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Pilots Could Be Dangerously Dependent on Computers

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Pilots operate flight control systems in the cockpit of an Airbus A319 passenger jet operated by S7 at Domededovo airport in Moscow, Russia, on Wednesday, Oct. 26, 2016. S7, also known as Siberian Airlines, will become first Russian airline to get new Boeing Co. jets in Sept. 2018, Vedomosti reported. Photographer: Andrey Rudakov/Bloomberg
Pilots operate flight control systems in the cockpit of an Airbus A319 passenger jet operated by S7 at Domodedovo airport in Moscow, Russia, on Oct. 26, 2016. (Andrey Rudakov/Bloomberg)

 

Planes have autopilots to keep them flying on preprogrammed routes. They may also have automation systems called fly-by-wire, which actually translates a pilot’s actions into the proper response by the plane. (So if the pilot is too abrupt with the rudder, it will smooth it out.) Unquestionably, this technology usually makes flying much simpler, smoother, and safer.

But what happens if the computers malfunction? Or stop working completely? Flying without computers is radically different from flying with them, to the point it can be jarring to pilots when they’re forced to do it. Indeed, it can have lethal consequences.

This isn’t just speculation: Air France Flight 447 in 2009 wound up losing both its autopilot and its fly-by-wire. Its pilots appear to have entered “confusion mode,” as they were uncertain just how much control they suddenly had over the plane. Even if they did understand, this was largely new territory for them: they had rarely been required to fly a plane without computers. (Indeed, it could be argued they had rarely done any flying at all, since the computers handled everything.) The result was a crash and the deaths of all 228 onboard.

Handout image released on June 8, 2009 by the Brazilian Air Force (FAB) shows crew members preparing to tow a part of the wreckage of a Air Bus A330-200 jetliner which crashed in the Atlantic Ocean with 228 people on board in a flight from Rio de Janeiro to Paris. (Forca Aerea Brasileira via LatinContent/Getty Images)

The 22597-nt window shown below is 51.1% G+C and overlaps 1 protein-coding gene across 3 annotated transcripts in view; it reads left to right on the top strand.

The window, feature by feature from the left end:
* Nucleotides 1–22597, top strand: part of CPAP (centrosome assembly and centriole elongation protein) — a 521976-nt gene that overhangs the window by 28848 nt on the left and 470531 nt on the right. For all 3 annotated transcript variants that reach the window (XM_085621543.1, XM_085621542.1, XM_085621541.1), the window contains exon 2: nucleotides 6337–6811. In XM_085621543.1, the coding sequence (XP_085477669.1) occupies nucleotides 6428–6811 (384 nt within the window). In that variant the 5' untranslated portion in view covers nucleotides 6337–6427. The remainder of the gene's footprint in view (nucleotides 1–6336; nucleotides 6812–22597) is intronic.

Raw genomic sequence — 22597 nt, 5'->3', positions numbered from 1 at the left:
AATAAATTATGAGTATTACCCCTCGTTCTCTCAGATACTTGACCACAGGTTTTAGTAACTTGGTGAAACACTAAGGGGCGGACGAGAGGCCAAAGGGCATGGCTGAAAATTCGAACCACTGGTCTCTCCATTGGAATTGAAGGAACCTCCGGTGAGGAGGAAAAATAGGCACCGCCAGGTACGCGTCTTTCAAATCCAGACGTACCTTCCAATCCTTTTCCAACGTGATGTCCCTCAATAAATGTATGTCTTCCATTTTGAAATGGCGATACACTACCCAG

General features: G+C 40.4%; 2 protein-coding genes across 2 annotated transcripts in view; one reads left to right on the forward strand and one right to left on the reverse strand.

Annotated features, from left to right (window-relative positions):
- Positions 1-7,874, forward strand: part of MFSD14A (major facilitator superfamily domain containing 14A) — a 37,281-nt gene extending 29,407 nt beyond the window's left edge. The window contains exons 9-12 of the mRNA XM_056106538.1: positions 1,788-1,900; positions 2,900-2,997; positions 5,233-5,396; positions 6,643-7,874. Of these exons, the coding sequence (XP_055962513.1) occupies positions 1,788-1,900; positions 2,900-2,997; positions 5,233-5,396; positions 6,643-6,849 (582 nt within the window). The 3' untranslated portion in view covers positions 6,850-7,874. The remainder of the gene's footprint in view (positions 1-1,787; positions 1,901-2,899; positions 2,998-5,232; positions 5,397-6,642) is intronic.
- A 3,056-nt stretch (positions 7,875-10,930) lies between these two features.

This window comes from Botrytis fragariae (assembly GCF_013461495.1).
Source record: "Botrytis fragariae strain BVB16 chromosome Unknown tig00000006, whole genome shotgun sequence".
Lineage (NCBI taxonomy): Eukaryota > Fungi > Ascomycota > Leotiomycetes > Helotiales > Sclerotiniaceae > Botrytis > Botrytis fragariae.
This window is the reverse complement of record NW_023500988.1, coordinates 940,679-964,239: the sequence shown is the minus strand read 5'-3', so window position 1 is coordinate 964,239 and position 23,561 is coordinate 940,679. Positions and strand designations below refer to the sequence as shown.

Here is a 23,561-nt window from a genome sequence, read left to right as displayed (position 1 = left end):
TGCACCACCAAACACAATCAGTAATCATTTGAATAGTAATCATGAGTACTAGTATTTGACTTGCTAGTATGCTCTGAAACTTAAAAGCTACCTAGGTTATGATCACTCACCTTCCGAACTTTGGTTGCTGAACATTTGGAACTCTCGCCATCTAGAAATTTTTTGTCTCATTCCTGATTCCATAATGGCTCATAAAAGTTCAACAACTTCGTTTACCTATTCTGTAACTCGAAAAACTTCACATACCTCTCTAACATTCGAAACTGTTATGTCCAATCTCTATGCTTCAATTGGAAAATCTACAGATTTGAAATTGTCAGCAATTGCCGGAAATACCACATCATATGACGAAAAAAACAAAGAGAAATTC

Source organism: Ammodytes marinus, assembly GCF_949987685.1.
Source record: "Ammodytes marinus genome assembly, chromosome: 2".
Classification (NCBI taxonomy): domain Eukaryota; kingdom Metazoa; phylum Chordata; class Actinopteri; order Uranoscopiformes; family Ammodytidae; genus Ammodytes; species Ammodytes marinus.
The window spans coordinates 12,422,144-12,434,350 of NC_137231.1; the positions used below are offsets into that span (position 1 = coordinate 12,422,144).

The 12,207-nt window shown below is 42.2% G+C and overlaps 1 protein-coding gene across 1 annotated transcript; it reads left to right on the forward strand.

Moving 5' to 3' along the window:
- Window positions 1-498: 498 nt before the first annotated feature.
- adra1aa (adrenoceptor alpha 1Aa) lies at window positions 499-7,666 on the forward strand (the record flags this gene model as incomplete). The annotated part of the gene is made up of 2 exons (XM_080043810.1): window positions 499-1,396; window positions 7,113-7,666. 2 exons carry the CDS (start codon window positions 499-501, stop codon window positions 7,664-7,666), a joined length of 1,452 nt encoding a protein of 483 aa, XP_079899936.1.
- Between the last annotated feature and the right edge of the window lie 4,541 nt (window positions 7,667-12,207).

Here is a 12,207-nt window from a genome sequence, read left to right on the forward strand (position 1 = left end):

A handout image released on June 8, 2009, by the Brazilian Air Force (FAB) shows crew members preparing to tow a part of the wreckage of an Air Bus A330-200 jetliner which crashed in the Atlantic Ocean with 228 people on board during a flight from Rio de Janeiro to Paris. (Forca Aerea Brasileira via LatinContent/Getty Images)

 

Tim Harford has written a lengthy piece for The Guardian on the implications of relying more and more on vehicles that are self-driving (or self-flying). He doesn’t deny computers are rapidly improving but observes that people shouldn’t ignore how this may make our own instincts atrophy. Hartford writes:

“Gary Klein, a psychologist who specializes in the study of expert and intuitive decision-making, summarizes the problem: ‘When the algorithms are making the decisions, people often stop working to get better. The algorithms can make it hard to diagnose reasons for failures. As people become more dependent on algorithms, their judgment may erode, making them depend even more on the algorithms. That process sets up a vicious cycle. People get passive and less vigilant when algorithms make the decisions.'”

To learn more about the pitfalls that come with progress, click here.